113 F3d 704 Barnickel v. United States

113 F.3d 704

Diane BARNICKEL, Petitioner-Appellant,
UNITED STATES of America, Respondent-Appellee.

No. 96-1818.

United States Court of Appeals,
Seventh Circuit.

Argued Oct. 21, 1996.
Decided May 9, 1997.

Richard H. Parsons (argued), Office of the Federal Public Defender, Springfield, IL, for Petitioner-Appellant.

Gerard A. Brost (argued), Office of the United States Attorney, Peoria, IL, for Respondent-Appellee.

Before MANION, DIANE P. WOOD, and EVANS, Circuit Judges.

DIANE P. WOOD, Circuit Judge.

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After pleading guilty to one count of bank fraud, Diane Barnickel was sentenced to 24 months' imprisonment, four years' supervised release, a fine of $3,000, and restitution in the amount of $52,571.01. She did not take a direct appeal from her conviction or sentence, but approximately three months after the court imposed its sentence she brought the present motion under 28 U.S.C. § 2255 to vacate, set aside, or correct her sentence. The district court denied her motion, and we affirm for two independent reasons. First, her challenges to the sentence are neither based on the Constitution nor do they otherwise rise to the level of fundamental error necessary for § 2255 relief; and second, her arguments on appeal relate only to the restitution component of her sentence, which is also not cognizable under § 2255.


Barnickel undertook her fraudulent scheme while she was working as a bookkeeper for McCormick Contracting, Inc., of Minonk, Illinois. Between May of 1992 and July of 1993, she falsified numerous checks drawn on McCormick's account at the Minonk State Bank and pocketed the money. In order to prevent detection, she altered McCormick's books so that it appeared that her checks were for legitimate company expenses. After her plea of guilty to bank fraud in violation of 18 U.S.C. § 1344, the court ordered a presentence report (PSR). Among other things, the PSR set forth the following list of the losses McCormick suffered as a result of Barnickel's fraud:


Checks drawn on Minonk State Bank            $41,658.14
Mastercard account                             3,216.26
American Express account                       7,104.22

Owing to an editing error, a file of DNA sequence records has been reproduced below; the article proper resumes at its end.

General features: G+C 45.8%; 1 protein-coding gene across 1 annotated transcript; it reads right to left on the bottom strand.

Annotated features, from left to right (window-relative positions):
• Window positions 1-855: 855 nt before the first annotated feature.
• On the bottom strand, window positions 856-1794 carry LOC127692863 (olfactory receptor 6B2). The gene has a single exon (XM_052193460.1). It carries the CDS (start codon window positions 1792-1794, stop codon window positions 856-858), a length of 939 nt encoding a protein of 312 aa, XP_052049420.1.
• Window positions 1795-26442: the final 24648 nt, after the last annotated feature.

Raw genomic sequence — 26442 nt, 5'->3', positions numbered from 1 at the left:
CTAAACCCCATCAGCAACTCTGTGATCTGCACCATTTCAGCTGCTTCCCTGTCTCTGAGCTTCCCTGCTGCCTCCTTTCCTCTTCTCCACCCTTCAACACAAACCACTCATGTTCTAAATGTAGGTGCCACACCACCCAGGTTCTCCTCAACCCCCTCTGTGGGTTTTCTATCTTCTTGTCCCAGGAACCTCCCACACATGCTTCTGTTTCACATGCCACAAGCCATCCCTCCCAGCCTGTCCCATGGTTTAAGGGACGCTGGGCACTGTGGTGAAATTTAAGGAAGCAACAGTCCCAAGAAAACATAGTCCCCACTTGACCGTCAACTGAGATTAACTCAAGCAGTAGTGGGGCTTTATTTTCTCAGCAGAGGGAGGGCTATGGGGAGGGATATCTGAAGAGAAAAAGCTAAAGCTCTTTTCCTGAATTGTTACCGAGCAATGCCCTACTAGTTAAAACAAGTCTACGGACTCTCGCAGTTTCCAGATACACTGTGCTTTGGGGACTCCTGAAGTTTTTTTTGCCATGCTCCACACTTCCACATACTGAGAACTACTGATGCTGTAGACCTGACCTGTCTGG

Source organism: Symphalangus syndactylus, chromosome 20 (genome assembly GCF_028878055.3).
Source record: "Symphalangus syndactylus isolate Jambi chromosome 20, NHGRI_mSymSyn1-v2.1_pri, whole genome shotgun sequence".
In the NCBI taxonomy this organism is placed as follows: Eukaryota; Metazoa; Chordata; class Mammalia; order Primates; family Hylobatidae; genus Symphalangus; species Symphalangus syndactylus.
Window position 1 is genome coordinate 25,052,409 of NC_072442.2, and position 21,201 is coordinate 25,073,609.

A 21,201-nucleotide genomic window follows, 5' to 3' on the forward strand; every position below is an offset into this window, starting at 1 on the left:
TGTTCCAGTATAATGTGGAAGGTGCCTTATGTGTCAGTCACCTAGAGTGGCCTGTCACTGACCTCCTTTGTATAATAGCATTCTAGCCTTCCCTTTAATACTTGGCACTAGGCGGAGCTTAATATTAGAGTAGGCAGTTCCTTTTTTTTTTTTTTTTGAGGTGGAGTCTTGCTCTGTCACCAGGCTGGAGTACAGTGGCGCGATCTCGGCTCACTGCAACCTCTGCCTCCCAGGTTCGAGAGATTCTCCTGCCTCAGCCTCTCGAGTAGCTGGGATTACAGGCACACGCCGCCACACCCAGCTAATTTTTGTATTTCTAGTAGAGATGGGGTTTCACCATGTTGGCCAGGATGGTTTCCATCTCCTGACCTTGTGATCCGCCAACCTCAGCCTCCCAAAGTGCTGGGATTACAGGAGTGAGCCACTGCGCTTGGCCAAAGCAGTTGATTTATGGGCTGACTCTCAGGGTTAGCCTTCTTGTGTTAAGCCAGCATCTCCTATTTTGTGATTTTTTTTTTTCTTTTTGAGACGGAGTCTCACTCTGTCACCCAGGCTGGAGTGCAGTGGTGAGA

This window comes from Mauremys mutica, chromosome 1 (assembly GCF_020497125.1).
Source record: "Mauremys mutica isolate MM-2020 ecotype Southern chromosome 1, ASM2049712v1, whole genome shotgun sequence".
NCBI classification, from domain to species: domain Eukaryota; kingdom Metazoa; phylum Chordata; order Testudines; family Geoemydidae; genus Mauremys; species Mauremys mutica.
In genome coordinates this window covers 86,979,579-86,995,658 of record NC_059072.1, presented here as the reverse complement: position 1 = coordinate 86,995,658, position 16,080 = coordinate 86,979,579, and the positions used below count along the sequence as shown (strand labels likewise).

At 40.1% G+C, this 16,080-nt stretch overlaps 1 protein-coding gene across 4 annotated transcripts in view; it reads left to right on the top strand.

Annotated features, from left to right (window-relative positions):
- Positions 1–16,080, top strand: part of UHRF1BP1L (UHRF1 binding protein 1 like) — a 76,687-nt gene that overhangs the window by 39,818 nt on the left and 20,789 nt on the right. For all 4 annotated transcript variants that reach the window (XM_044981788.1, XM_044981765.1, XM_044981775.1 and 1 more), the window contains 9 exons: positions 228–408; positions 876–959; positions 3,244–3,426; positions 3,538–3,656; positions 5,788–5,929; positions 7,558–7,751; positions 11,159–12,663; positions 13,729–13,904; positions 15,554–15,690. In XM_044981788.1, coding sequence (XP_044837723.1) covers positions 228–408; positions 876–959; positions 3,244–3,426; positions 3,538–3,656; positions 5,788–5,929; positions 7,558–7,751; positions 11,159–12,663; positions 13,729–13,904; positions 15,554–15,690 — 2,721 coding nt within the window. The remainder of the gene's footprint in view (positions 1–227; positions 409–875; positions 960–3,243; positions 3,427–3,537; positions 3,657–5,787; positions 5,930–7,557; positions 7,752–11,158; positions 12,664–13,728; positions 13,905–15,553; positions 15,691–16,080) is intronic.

Woodford FS, Eureka, IL                          118.17
Yordy's True Value Hardware, Minonk              322.12
Furrow's Building Supplies, Bloomington, IL    1,551.26
AT & T                                           411.79
United Parcel Service                             62.55
Money Orders, Minonk State Bank1,              1,452.50
TOTAL                                        $55,896.01

According to the government, it was appropriate to include the amounts paid to the seven vendors other than Minonk State Bank because Barnickel used those credit cards and store accounts to steal funds belonging to McCormick during the same time period alleged in the information and plea agreement.


The district court ultimately ordered her to pay restitution in the amount of $52,571.01, which represented the amount from the PSR, less $3,000 (the amount of the criminal fine imposed) and less an additional $325 from the money order line. As noted, she did not take a direct appeal. Instead, she filed the present § 2255 motion, claiming that her sentence was constitutionally defective in three respects: (1) her trial lawyer led her to believe that she would be pleading guilty to only one check for $2,148 rather than the full amount of money, which made her plea involuntary; (2) counsel failed at sentencing to object to the inclusion of certain business expenses in the amounts at issue; and (3) counsel also failed at sentencing to object to the inclusion of the store and credit card account losses on the ground that they were unrelated to the bank fraud. The district court found that she failed to show that counsel's performance fell below the "wide range of professional assistance" tolerated under Strickland v. Washington, 466 U.S. 668, 104 S.Ct. 2052, 80 L.Ed.2d 674 (1984). He concluded that Barnickel was lying when she claimed that her lawyer had not informed her of the full scope of her potential liability. On the second point, the judge found that Barnickel failed to meet her burden of proof, as she had not obtained any expense reports or other evidence that might have shown that the expenses were legitimate. The court did not specifically address her third point under the performance part of Strickland, but it concluded that in any event Barnickel had not shown prejudice under this Circuit's rule in Durrive v. United States, 4 F.3d 548, 551 (7th Cir.1993). The disputed credit card and store charges totaled only $12,785.37, less than one-fourth of the total restitution award, and they did not affect her confinement at all. The court therefore denied her motion.